Gharial rescue: Coordination and teamwork the essence
Read on to know how a team led by a woman helps rescue a gharial found with fishing nets entangled in its snout.
Most of us would think twice before going too close to a gharial, let alone rescuing one. But for the kinds of Arunima Singh, fear is secondary to the imperative of helping the odd animal sighted with fishing nets around its snout. Of course, this is no one-man or one-woman drama one usually watches on some popular television channel, but a highly coordinated team effort where everyone sticks to their assigned task in trapping, securing and releasing the animal once the endangering net is removed.
Again, such rescues can be undertaken only by those who are familiar with the physiology and behavior of the animal, and always, in collaboration with the forest department staff.
In Kaliasot Dam, Bhopal, two gharials were sighted, one with a fishing net entangled around its snout. The Madhya Pradesh Forest Department was immediately at the scene, hoping to secure both the animals before any major damage was caused. The staff approached the Uttar Pradesh Forest Department which was more experienced in handling these animals, and the latter nominated a team led by Dr. Shailendra Singh from Turtle Survival Alliance/WCS-India, to assist with the operation.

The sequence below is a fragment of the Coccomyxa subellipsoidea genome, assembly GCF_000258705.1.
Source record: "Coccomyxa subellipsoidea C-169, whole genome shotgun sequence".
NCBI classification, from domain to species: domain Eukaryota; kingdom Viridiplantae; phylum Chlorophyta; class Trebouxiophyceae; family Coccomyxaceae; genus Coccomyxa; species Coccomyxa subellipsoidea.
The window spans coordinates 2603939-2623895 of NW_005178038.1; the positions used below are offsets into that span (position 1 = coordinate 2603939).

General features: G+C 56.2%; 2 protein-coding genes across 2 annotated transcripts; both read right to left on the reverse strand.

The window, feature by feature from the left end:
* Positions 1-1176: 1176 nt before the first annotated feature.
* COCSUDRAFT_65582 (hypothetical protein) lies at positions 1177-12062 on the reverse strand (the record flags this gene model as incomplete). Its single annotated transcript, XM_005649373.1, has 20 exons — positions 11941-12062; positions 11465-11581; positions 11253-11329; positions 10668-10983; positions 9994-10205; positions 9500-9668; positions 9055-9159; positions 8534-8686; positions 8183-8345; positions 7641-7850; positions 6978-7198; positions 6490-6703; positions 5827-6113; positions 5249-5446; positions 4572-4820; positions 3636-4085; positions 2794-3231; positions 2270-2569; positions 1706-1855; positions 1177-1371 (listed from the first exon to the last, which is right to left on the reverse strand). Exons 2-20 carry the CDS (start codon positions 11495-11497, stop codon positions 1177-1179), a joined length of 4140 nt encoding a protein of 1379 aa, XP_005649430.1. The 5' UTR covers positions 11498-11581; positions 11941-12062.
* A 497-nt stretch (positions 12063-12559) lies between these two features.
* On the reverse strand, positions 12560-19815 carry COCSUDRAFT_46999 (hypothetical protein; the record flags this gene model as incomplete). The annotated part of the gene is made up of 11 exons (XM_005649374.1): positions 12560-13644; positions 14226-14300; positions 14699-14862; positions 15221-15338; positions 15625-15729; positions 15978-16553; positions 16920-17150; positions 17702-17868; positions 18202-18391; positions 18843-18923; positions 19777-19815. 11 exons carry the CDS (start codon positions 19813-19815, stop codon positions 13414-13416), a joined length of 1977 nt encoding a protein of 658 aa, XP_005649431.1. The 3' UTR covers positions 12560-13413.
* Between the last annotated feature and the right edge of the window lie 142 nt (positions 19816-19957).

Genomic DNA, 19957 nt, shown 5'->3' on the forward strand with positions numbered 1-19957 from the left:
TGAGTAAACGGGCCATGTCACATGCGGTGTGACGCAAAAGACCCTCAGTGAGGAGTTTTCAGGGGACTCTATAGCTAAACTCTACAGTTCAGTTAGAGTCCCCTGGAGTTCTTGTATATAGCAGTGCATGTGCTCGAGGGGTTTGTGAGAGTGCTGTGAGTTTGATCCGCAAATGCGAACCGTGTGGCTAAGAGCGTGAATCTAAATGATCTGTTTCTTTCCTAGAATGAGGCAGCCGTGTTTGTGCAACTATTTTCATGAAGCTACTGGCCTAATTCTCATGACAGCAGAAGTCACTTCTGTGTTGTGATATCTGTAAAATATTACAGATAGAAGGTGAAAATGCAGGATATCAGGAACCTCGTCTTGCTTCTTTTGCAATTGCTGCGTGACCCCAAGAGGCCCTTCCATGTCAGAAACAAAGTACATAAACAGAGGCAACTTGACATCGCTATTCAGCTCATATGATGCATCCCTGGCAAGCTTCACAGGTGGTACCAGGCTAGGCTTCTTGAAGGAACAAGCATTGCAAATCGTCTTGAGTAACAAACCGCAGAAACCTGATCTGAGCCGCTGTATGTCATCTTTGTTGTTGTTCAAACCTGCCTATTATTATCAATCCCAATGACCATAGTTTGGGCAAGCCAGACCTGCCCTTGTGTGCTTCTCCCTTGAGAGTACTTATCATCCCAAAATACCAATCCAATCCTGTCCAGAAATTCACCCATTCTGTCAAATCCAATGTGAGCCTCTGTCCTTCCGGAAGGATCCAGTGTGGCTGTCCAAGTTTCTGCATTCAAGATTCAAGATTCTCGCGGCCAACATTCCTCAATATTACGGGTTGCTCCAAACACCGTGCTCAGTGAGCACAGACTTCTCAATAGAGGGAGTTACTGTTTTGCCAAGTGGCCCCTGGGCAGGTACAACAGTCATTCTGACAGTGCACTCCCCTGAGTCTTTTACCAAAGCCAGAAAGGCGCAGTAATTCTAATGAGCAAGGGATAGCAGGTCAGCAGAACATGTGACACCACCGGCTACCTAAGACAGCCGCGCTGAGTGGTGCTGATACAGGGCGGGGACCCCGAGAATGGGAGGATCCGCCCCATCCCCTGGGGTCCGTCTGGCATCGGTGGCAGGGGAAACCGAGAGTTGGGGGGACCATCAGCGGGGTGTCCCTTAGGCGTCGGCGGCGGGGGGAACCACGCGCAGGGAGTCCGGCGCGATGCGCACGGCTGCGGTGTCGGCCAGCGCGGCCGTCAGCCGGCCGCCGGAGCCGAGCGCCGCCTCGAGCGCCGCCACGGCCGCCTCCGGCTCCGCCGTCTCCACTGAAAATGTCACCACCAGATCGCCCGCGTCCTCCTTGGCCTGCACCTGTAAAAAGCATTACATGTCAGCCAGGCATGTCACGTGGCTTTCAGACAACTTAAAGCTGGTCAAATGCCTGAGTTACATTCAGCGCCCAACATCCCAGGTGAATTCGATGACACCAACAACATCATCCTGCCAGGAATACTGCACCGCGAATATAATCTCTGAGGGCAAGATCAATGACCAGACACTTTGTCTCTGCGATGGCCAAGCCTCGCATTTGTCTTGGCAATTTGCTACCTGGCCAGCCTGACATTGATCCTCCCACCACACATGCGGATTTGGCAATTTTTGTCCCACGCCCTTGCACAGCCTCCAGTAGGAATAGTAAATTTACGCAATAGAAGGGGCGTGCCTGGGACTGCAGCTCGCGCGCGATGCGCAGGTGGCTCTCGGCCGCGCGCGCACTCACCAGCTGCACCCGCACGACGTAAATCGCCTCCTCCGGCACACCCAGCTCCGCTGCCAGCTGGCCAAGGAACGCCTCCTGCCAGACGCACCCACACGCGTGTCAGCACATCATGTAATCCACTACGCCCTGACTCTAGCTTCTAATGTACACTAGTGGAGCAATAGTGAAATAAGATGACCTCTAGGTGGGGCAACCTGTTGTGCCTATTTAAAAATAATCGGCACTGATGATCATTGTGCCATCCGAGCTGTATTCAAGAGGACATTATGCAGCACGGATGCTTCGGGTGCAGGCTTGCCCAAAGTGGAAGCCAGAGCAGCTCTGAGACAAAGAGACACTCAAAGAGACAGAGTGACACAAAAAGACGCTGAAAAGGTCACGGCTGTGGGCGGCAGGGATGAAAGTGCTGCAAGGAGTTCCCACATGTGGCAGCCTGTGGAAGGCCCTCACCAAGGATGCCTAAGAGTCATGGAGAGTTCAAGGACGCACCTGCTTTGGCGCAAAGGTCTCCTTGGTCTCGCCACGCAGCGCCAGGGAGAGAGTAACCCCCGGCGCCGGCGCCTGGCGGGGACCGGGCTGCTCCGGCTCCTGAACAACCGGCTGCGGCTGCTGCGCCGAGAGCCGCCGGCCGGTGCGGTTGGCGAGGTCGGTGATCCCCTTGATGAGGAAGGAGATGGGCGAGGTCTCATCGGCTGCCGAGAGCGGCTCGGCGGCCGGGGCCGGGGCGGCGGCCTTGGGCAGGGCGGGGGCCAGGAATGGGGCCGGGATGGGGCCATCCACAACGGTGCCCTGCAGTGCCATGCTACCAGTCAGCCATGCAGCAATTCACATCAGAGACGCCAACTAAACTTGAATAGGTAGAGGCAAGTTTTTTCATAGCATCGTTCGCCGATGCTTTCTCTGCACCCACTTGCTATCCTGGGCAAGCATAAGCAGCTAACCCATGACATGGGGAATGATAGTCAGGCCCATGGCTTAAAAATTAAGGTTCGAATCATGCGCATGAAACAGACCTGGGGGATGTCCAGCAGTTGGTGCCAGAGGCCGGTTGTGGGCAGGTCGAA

Logistics and liaisons with various departments and authorities was led by Dr. Singh while the ground team consisted of Arunima Singh, Suresh Pal Singh and Himanshu Joshi (a consultant veterinarian from the Wildlife Conservation Trust), supported by a team of five fishermen.
“Gharial rescues can vary depending on the circumstances and the specifics of each case; if the animal is in water or land, if it is an injured animal, etc. Rescue involves securing the animal by covering the eyes and delicately but firmly holding the snout, to avoid it opening or getting entangled anywhere, while the rest of the team secure the body, either by hand or by the use of ropes or nets. The entire process must be synchronized and every member plays a vital role,” points out Arunima Singh.
Unlike what a layperson may think, a gharial while being sturdier than a dolphin, also needs to be handled with care during such rescues. Dolphins are much more sensitive and face a higher risk of collapse during rescues. But gharials too have their sensitive spots, like the snout, and need to be handled with care.